Iranian history, to many of us in the West, is something of an unknown. We know that the civilization of Iran is an ancient one, and that various Persian Empires have contested the great powers of European history, but beyond that–nothing (or worse than nothing, in the case of the recent movie “300”). In a series of posts, I hope to acquaint you with some basic information about some of the dynasties that have controlled what is now Iran over the past 2500 years, with some context to show their relevance to world history.
While it would be ideal to proceed chronologically, I will instead be working in the order of sites we visit. Fortunately, we started our trip in Shiraz, nearby some of the greatest relics of the Achaemenid and Sassanid Empires, which come fairly early in Persian history, and it is those two periods I wish to cover in this and the next post.
The Achaemenids came to power around 550 BC, when Cyrus the Great consolidated rule over now Iran. Cyrus was able to extend his empire as far east as Pakistan and Central Asia and as far west as Egypt and the Greek cities of Asia Minor (now Turkey). Soon after Cyrus’s reign was Darius the Great’s, who was in turn followed by his son Xerxes–all names familiar to Western readers as the foes of the Greeks. The Achaemenid Persian Empire was arguably the first great empire of the world, incorporating many nations in a wide stretch of the Near East.
Perhaps the greatest construction of the Achaemenid Persian Empire, and a great source of pride for Iranian people of today, was Persepolis, which lies approximately an hour from the modern city of Shiraz. Not a true city, but more a religious or festival complex, the site was constructed for the celebration of Nowruz, or the Persian New Year, which is still celebrated around the time of the Spring Equinox in Iran and Central Asia. [All of the pictures in this post are from Persepolis and nearby tombs.]
Gate of All Nations, Persepolis
A symbol of Nowruz–a lion attacking a bull
During the Nowruz celebrations, representatives of all of the nations within the Persian Empire would come to Persepolis to pay tribute to the Persian emperor. Our guide noted that the gifts brought were not necessarily the most valuable items from a given region but the items that were most locally distinctive. The procession of the nations is recorded in reliefs that have survived in near pristine condition.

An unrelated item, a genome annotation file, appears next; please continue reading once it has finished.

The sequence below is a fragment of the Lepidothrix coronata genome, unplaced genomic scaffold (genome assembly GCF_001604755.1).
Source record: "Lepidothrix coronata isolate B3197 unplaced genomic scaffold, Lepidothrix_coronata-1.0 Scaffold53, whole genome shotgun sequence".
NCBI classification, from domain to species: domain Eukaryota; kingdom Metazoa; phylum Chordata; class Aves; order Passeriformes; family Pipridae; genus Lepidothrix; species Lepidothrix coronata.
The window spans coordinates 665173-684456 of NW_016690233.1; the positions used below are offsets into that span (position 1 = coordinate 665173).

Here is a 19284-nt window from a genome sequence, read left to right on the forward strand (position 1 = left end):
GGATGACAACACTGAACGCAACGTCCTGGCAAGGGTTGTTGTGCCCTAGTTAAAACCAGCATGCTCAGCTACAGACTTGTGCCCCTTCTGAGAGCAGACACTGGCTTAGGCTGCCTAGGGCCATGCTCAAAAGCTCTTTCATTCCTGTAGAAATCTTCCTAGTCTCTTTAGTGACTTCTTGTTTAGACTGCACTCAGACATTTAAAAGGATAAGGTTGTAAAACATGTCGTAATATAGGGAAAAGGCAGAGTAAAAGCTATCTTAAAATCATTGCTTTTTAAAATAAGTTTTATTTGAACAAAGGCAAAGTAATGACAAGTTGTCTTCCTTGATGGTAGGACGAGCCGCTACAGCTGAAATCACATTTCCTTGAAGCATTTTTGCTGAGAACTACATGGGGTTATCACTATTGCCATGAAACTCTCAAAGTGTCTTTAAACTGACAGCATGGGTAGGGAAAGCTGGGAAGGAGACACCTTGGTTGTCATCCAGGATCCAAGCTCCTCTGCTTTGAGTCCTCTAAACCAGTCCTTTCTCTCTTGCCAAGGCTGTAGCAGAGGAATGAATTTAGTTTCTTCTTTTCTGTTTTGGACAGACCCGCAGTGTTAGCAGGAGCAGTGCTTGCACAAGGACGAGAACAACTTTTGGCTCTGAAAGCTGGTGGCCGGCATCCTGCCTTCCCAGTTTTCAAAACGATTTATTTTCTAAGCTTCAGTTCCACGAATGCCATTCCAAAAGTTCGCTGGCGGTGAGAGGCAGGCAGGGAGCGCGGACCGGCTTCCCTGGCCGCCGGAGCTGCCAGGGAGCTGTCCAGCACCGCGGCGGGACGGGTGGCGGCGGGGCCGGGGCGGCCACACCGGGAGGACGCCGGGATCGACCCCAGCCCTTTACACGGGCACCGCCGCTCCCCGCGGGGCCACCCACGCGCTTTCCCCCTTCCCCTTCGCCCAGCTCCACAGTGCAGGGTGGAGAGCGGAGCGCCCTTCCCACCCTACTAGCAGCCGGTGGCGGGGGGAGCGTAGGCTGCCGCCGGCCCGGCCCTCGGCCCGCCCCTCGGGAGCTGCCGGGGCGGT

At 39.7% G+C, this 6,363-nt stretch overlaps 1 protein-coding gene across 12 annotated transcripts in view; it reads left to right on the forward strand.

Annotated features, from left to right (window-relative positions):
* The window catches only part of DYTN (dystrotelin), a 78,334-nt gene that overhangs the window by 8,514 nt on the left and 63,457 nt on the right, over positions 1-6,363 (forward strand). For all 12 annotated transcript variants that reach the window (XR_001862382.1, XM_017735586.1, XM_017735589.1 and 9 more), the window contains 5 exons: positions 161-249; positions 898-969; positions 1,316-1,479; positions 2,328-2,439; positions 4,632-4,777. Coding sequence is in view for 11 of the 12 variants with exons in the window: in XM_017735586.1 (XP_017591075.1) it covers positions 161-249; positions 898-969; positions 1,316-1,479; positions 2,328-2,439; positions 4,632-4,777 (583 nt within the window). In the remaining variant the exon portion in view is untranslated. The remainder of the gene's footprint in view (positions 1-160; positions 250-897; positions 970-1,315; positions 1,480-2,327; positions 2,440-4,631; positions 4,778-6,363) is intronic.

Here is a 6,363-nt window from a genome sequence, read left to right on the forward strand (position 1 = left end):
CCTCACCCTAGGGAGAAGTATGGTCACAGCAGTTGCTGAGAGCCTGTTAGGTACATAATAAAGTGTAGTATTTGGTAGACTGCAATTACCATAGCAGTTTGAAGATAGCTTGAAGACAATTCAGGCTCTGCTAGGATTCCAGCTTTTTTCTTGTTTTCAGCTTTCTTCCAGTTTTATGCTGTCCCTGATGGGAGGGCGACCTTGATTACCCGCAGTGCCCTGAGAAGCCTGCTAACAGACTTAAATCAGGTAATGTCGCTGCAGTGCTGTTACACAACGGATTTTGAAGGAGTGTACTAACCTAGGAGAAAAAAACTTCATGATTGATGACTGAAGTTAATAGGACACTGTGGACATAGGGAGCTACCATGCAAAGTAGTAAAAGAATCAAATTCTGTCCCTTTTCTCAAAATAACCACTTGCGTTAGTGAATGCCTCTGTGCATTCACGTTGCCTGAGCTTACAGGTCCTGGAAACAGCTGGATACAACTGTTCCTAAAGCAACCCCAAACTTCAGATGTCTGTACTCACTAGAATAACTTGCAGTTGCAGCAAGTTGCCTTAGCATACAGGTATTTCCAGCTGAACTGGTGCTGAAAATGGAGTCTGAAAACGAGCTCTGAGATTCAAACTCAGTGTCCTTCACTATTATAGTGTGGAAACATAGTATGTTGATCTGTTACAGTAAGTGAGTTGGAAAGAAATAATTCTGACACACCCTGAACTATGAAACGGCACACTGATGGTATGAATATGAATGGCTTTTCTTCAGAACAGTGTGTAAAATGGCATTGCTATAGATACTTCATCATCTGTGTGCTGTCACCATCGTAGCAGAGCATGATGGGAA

Note how each delegation is led (on left), hand in hand, by a Mede or Persian–the two “home” nations of the Persian Empire.
The Lydian delegation, carrying bowls and vases
The Achaemenids were followers of Zoroastrianism, said by some to be the world’s first monotheistic religion. [Post on Zoroastrianism (including its survival in modern Iran) to come.] However, the Achaemenids permitted freedom of worship within the empire, and Persians proudly state that Cyrus “invented” human rights in a famous charter known as the Cyrus Cylinder. The Achaemenid rulers called themselves Kings of Kings, and recognized that they were rulers over a multiethnic and multilingual domain.
The faravahar, a symbol of Zoroastrianism
Inscriptions at Persepolis and other Achaemenid sites are in three languages, Elamite, Neo-Babylonian and Old Persian, all written in cuneiform.
The Greeks were among the Persians’ greatest foes, and the Achaemenids suffered famous defeats at Marathon in 490 BC and at Salamis in 480 BC. The Empire persisted, however, until the rise of Macedonian Alexander the Great, whose armies swept over Asia as far as now Pakistan. Alexander defeated the Persian Empire around 330 BC, commencing a period of Greek control of now Iran that lasted through around 250 BC. Persepolis was destroyed by a fire at the time of Alexander’s conquest, although it is not known whether this was deliberate (as revenge for Xerxes’ destruction of Athens) or accidental.
The acinaces, a dagger used by Persian soldiers. We were told that the length of these daggers was a great strategic disadvantage relative to the Greeks’ longer swords. Note at the bottom the row of twelve-petaled flowers, a symbol representing the twelve months of the year that is repeated everywhere in Persepolis.
Four of the Achaemenid emperors were buried near Persepolis, at a site now called Naqst-e Rostam. The tomb on the right belongs to Darius the Great.
Detail of carvings above tomb. Note the emperor above being supported by the 28 nations of the Persian Empire while paying respect toward the faravahar and another symbol of Zoroastrianism, the fire of the fire temple.